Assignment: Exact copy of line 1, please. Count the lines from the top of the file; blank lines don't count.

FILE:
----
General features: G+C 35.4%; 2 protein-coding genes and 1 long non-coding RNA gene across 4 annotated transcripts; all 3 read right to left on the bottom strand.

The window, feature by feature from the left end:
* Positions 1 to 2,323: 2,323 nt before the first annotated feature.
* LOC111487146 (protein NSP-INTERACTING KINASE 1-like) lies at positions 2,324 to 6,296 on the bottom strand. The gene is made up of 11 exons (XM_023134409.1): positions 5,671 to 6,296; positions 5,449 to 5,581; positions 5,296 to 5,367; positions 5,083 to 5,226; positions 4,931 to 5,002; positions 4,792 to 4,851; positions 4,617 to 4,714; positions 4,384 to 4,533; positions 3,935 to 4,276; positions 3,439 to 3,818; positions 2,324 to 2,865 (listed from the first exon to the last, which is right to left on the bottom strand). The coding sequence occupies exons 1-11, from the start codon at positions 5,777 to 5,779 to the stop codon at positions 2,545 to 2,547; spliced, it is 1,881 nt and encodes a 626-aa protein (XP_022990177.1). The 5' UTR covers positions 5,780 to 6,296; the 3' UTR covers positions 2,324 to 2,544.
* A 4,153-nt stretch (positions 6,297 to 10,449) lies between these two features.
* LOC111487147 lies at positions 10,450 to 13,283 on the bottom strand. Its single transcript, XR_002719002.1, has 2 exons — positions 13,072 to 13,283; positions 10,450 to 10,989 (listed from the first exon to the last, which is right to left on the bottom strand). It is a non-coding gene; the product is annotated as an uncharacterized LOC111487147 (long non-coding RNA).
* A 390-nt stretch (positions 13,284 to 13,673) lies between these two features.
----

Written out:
General features: G+C 35.4%; 2 protein-coding genes and 1 long non-coding RNA gene across 4 annotated transcripts; all 3 read right to left on the bottom strand.